Cape Town – The city council will announce water restrictions for Cape Town next month.
Mayoral committee member for utility services Ernest Sonnenberg said on Thursday officials from the city and the Department of Water and Sanitation had met to assess the water supply and agreed the region had to cut water consumption by 10 percent.
“The implementation of restrictions is being formalised through the council procedures in line with the relevant policies, with final authorisation by council at the next meeting on December 10,” Sonnenberg said.
Anton Bredell, MEC for Local Government, Environmental Affairs and Development Planning, said the provincial government was to ask the national government to declare the Western Cape a disaster area before the end of the month.
This decision was made after the provincial disaster management had completed its assessment of the water supply in the Western Cape.
Bredell said while dam levels across the province stood at 72 percent, some areas were drier than others and some municipalities had already implemented water restrictions as a precautionary measure as they entered the Western Cape’s dry summer.
The Witzenberg municipality had introduced water restrictions in Tulbagh, where the storage dam was 32 percent full; Matzikama municipality had water restrictions in all the towns in its area; the Cederberg municipality had imposed water restrictions in Clanwillian since April; and the Central Karoo District had imposed a water conservation campaign throughout its area.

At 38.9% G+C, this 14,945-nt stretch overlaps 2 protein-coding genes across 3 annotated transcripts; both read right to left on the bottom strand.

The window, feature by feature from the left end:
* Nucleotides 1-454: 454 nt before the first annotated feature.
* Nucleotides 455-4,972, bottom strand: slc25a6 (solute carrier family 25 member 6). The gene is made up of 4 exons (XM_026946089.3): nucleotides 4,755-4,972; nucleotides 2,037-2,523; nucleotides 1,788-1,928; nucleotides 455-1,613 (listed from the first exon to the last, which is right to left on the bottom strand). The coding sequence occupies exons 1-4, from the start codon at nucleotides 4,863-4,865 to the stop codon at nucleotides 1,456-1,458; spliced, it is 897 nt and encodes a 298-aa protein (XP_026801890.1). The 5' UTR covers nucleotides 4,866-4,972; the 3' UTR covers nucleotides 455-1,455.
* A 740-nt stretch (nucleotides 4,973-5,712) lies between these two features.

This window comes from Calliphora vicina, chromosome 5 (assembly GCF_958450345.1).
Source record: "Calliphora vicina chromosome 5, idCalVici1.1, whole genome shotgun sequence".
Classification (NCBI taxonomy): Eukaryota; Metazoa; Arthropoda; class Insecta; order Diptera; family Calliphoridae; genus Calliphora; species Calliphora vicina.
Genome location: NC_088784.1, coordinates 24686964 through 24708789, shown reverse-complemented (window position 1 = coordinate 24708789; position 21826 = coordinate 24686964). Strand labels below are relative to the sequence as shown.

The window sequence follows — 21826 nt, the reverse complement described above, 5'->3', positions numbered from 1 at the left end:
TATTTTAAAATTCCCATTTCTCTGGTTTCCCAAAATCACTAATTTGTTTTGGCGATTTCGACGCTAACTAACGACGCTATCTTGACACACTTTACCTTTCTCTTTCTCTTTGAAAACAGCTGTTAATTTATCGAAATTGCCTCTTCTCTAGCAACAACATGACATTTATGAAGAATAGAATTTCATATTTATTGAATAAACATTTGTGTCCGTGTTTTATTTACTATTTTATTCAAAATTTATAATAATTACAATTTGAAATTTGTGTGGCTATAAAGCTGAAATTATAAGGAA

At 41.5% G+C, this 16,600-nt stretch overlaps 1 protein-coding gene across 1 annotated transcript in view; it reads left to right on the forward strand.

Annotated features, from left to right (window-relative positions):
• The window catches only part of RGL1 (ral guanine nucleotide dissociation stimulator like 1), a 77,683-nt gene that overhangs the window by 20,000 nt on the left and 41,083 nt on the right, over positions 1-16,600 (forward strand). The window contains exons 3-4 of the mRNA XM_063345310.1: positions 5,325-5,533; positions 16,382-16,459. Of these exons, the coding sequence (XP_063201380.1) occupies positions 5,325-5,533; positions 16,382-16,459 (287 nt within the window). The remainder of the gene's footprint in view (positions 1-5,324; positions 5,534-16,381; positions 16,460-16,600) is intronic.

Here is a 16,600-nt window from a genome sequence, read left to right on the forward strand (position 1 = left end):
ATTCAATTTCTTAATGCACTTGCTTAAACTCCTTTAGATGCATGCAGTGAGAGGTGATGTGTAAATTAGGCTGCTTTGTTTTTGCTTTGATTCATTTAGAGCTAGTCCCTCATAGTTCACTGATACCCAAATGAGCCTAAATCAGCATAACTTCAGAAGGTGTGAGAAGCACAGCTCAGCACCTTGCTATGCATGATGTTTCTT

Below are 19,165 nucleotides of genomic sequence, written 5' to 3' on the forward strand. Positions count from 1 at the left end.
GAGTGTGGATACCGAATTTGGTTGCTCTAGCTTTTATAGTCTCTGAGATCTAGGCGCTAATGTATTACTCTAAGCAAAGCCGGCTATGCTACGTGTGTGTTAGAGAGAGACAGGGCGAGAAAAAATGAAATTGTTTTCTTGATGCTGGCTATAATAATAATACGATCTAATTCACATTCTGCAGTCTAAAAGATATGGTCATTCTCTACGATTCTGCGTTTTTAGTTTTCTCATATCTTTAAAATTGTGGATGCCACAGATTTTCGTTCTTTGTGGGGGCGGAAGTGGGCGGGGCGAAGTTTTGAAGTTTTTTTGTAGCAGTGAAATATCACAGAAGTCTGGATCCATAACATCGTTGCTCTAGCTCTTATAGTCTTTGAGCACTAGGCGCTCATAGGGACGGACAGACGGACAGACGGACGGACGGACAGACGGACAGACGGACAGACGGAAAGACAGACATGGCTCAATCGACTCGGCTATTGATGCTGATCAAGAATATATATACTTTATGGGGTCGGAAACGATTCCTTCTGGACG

Bredell said the province’s water supply would come under added pressure over the December and January holiday season when there would be an influx of visitors to the coastal areas.
The Department of Water Affairs said on Thursday it was working closely with the provincial government and local authorities to ensure a sustainable water supply across the province.
“There has been a prolonged, lower-than-normal rainfall since the beginning of the year, which has caused water-stressed conditions in some areas across the Western Cape. According to the SA Weather Bureau, the dry weather will most likely persist through the remainder
of this year and until the next rainy season,” Water Affairs spokesperson Sputnik Ratau said on Thursday.
Although the average storage dam level of 72 percent of full supply was considered sufficient to cater for the short-term water demand, the department urged all residents to “make lifestyle changes” to reduce water consumption.
Ratau said groundwater levels on the West Coast and Cape Flats were stable.
“As a precautionary measure the department recommends all municipalities using groundwater appoint a specialist to provide groundwater management,” he said.
SANA Retailers will be running a “Water-Wise” campaign from December together with the City of Cape Town. They will be using the below logo to identify water-wise products.
Cape Times 20th November 2015